Condition-Based Maintenance Implementation Checklist
Before a maintenance team can carry out a Condition-Based Maintenance plan, they need to make sure they have everything it takes. The non-negotiable essentials needed for implementation include:
- A maintenance manager and/or team of experts that best understands the assets, how to monitor them, and how to interpret the data and corresponding maintenance needs
- A willing and open-minded facilities team that will put in the effort it takes to learn and adjust to the changes in their maintenance system and workflow
- A proper training system that ensures that key facilities staff understand how the CBM system and technology work and how to read sensors and use the monitoring tools
- High-quality condition monitoring sensors and tools
- A Computerized Maintenance Management System (CMMS) software solution that will track and analyze data coming from machine sensors and connect the data to the maintenance workflow
Condition-Based Maintenance Implementation Steps
Once an organization is ready to move forward with a CBM plan, it is important to carry out the implementation process for Condition-Based Maintenance in a series of steps:
1. Select the assets that will be monitored.
A successful CBM program starts with an asset-criticality assessment to help identify the most critical assets. When deciding which assets to include in the CBM plan, it is important to concentrate on assets that are the costliest to repair and the most important to organizational success.
2. Identify asset failure modes.
After deciding on which assets to include in the CBM plan, it is important to determine the failure modes – or the different possible ways of equipment failure – for each asset.
This can be done by conducting a Reliability Centered Maintenance (RCM) analysis, a form of potential failure analysis that focuses on preserving system functions rather than the equipment itself.
3. Choose the proper asset monitoring parameters.
After asset failure modes are established, a maintenance team should select the parameters that will be used to detect each failure mode early enough to allow for repair before functional failure occurs.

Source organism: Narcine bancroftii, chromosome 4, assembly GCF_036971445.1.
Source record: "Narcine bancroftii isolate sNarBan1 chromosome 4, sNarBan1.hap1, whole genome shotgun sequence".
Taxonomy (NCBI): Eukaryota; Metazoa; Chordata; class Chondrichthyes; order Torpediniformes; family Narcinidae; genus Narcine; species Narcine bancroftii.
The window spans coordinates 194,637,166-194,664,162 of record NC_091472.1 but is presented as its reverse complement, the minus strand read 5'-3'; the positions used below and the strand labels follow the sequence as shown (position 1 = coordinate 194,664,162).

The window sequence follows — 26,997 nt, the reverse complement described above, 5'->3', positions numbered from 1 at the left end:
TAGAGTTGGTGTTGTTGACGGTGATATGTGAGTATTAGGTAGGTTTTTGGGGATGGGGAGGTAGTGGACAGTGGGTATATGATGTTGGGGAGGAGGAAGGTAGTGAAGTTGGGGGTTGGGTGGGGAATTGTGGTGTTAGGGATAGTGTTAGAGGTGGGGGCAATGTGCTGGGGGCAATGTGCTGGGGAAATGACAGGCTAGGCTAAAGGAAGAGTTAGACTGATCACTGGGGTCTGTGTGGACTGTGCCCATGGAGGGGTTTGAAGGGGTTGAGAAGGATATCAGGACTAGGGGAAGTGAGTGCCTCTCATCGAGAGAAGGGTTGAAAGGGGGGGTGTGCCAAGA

There are the various parameters that condition-monitoring sensors can use to track each failure mode in a machine. The most common ones include vibration, oil analysis, infrared, acoustics, electrical current, temperature, and pressure.
4. Determine condition thresholds and purchase monitoring tools.
Upon selecting the appropriate parameters, it is time to determine the condition thresholds that signify the initial deterioration of an asset. It is important to make sure these thresholds are set so that there is enough time to perform maintenance before equipment failure.
After these limits have been set, a facilities team should purchase the monitoring tools and sensors that will best measure selected parameters and limits for each asset.
5. Establish the Condition-Based Maintenance System within a CMMS.
Collecting and recording measurements for each asset, and creating corresponding maintenance work orders, lies at the center of a Condition-Based Maintenance Plan. In order to do this realistically and successfully, there needs to be a software that collects the monitoring data and connects it to the facilities team workflow.
The Bottom Line
If implemented carefully and thoroughly, condition-based maintenance helps reduce operational costs, improve safety, and minimize asset downtime. The large amounts of optimization that result from a strong condition-based maintenance plan will improve equipment reliability and minimize the amount of time spent on maintenance.